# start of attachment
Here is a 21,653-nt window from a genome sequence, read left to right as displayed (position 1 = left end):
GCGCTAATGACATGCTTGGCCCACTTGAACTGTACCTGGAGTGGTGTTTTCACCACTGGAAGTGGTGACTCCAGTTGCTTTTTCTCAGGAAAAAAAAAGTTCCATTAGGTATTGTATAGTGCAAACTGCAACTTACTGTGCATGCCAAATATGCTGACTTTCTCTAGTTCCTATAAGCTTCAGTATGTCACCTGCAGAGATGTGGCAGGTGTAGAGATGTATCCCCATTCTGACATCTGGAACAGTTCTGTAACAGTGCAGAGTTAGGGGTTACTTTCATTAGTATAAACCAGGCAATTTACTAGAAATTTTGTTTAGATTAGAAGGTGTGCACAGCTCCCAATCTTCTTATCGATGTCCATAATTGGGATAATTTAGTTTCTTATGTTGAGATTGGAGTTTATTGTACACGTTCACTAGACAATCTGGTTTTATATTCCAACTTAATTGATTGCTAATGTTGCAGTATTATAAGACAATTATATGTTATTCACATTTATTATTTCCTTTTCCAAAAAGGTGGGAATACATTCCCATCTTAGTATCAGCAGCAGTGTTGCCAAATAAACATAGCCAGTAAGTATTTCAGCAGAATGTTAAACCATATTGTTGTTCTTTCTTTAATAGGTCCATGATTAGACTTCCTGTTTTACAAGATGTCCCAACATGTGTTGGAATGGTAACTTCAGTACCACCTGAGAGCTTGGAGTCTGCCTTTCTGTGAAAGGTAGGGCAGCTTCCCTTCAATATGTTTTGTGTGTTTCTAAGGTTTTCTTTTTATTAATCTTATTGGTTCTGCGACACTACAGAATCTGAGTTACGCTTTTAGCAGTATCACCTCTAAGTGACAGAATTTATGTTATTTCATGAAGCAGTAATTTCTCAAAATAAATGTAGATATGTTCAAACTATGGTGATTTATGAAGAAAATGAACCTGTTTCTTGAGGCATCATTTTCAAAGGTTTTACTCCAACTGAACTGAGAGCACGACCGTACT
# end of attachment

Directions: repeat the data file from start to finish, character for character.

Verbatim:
Here is a 21,653-nt window from a genome sequence, read left to right as displayed (position 1 = left end):
GCGCTAATGACATGCTTGGCCCACTTGAACTGTACCTGGAGTGGTGTTTTCACCACTGGAAGTGGTGACTCCAGTTGCTTTTTCTCAGGAAAAAAAAAGTTCCATTAGGTATTGTATAGTGCAAACTGCAACTTACTGTGCATGCCAAATATGCTGACTTTCTCTAGTTCCTATAAGCTTCAGTATGTCACCTGCAGAGATGTGGCAGGTGTAGAGATGTATCCCCATTCTGACATCTGGAACAGTTCTGTAACAGTGCAGAGTTAGGGGTTACTTTCATTAGTATAAACCAGGCAATTTACTAGAAATTTTGTTTAGATTAGAAGGTGTGCACAGCTCCCAATCTTCTTATCGATGTCCATAATTGGGATAATTTAGTTTCTTATGTTGAGATTGGAGTTTATTGTACACGTTCACTAGACAATCTGGTTTTATATTCCAACTTAATTGATTGCTAATGTTGCAGTATTATAAGACAATTATATGTTATTCACATTTATTATTTCCTTTTCCAAAAAGGTGGGAATACATTCCCATCTTAGTATCAGCAGCAGTGTTGCCAAATAAACATAGCCAGTAAGTATTTCAGCAGAATGTTAAACCATATTGTTGTTCTTTCTTTAATAGGTCCATGATTAGACTTCCTGTTTTACAAGATGTCCCAACATGTGTTGGAATGGTAACTTCAGTACCACCTGAGAGCTTGGAGTCTGCCTTTCTGTGAAAGGTAGGGCAGCTTCCCTTCAATATGTTTTGTGTGTTTCTAAGGTTTTCTTTTTATTAATCTTATTGGTTCTGCGACACTACAGAATCTGAGTTACGCTTTTAGCAGTATCACCTCTAAGTGACAGAATTTATGTTATTTCATGAAGCAGTAATTTCTCAAAATAAATGTAGATATGTTCAAACTATGGTGATTTATGAAGAAAATGAACCTGTTTCTTGAGGCATCATTTTCAAAGGTTTTACTCCAACTGAACTGAGAGCACGACCGTACT